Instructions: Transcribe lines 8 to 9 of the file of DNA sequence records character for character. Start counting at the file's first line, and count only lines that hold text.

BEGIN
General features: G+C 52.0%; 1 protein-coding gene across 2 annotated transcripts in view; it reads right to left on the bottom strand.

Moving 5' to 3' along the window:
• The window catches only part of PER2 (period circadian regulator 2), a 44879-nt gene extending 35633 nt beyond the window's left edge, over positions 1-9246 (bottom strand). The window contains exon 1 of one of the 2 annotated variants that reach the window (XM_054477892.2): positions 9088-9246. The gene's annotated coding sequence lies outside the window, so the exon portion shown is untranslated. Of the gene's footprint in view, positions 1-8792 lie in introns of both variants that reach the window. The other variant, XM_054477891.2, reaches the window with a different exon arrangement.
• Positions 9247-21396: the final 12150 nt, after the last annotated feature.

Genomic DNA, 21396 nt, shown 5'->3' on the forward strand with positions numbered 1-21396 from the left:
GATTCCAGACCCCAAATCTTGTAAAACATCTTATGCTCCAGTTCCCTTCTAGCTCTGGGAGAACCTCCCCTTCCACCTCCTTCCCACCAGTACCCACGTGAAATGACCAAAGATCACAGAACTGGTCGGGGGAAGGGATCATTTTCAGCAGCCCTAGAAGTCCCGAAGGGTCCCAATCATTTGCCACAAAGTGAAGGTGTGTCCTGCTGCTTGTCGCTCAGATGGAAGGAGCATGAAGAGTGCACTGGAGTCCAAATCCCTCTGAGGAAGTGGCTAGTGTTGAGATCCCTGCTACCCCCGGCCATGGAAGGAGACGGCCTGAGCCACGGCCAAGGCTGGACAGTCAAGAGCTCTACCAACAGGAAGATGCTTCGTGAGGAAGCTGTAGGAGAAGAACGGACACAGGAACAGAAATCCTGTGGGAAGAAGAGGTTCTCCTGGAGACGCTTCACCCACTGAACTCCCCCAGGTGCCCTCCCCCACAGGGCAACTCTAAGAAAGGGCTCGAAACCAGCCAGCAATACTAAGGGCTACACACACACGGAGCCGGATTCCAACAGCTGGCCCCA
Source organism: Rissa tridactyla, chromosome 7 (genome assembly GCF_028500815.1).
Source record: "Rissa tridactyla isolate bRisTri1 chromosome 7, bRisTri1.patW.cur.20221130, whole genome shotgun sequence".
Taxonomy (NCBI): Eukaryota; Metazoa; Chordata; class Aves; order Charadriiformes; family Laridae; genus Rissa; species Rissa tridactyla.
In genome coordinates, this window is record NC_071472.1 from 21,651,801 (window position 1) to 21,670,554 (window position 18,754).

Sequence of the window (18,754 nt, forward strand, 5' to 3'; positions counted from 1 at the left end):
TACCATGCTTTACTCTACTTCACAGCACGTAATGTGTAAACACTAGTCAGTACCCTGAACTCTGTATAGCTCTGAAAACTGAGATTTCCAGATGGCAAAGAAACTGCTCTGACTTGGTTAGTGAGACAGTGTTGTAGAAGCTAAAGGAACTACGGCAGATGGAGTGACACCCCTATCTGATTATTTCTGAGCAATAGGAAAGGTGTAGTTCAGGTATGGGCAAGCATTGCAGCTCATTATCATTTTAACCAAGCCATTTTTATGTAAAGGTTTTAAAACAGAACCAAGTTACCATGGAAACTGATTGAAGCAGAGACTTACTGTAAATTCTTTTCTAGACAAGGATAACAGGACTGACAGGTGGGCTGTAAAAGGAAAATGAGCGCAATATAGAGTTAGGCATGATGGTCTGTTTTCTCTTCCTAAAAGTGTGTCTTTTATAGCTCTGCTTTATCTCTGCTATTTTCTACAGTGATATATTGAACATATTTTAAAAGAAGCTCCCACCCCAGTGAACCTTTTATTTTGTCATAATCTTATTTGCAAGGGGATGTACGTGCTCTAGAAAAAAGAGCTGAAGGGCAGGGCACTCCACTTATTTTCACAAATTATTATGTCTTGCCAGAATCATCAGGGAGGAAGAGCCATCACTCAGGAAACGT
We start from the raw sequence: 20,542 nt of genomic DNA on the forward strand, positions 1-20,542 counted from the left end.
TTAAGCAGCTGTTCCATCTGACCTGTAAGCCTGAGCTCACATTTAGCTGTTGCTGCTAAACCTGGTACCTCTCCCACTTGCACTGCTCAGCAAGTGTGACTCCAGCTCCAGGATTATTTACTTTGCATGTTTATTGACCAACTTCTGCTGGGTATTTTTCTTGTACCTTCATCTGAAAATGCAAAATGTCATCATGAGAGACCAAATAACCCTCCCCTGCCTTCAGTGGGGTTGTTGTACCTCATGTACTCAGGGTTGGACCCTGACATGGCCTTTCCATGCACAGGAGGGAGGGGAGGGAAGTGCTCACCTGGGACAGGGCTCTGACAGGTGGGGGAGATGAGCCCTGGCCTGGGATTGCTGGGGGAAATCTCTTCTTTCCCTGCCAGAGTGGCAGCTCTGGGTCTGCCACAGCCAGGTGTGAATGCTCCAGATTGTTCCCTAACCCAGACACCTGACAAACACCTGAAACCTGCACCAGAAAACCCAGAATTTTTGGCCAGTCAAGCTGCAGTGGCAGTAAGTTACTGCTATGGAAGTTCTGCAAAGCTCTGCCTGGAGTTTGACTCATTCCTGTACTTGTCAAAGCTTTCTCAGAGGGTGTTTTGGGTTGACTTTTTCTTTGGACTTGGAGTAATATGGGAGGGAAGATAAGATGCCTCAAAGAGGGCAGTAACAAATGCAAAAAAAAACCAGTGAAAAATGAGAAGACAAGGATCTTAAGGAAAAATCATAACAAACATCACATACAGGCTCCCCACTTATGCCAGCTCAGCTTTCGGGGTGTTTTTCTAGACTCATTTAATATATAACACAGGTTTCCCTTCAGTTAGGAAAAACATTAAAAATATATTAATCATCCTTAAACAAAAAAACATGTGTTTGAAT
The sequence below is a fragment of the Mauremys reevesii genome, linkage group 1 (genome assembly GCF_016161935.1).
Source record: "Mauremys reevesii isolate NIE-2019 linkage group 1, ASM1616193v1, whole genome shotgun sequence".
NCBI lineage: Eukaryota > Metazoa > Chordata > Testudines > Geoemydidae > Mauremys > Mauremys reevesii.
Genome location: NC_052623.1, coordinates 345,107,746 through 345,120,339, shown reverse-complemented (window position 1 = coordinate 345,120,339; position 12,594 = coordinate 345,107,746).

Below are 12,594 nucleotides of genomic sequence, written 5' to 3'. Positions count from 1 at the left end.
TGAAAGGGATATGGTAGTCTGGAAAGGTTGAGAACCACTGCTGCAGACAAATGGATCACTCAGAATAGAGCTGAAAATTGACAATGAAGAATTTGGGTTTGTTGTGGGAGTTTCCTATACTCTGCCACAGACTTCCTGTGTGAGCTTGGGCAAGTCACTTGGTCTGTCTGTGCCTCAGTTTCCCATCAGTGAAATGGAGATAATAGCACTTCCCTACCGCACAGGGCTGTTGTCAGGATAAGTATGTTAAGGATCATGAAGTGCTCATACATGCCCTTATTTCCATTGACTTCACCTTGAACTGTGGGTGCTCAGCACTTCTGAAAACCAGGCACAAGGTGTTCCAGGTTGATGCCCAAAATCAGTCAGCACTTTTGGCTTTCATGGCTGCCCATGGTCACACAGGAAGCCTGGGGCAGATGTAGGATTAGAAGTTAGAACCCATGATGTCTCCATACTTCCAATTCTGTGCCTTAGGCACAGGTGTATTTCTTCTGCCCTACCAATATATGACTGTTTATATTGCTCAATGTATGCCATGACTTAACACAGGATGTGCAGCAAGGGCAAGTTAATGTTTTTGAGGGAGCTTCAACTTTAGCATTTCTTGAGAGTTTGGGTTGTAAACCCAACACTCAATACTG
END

Source record: "Rissa tridactyla isolate bRisTri1 chromosome 7, bRisTri1.patW.cur.20221130, whole genome shotgun sequence".
Taxonomy (NCBI): Eukaryota; Metazoa; Chordata; class Aves; order Charadriiformes; family Laridae; genus Rissa; species Rissa tridactyla.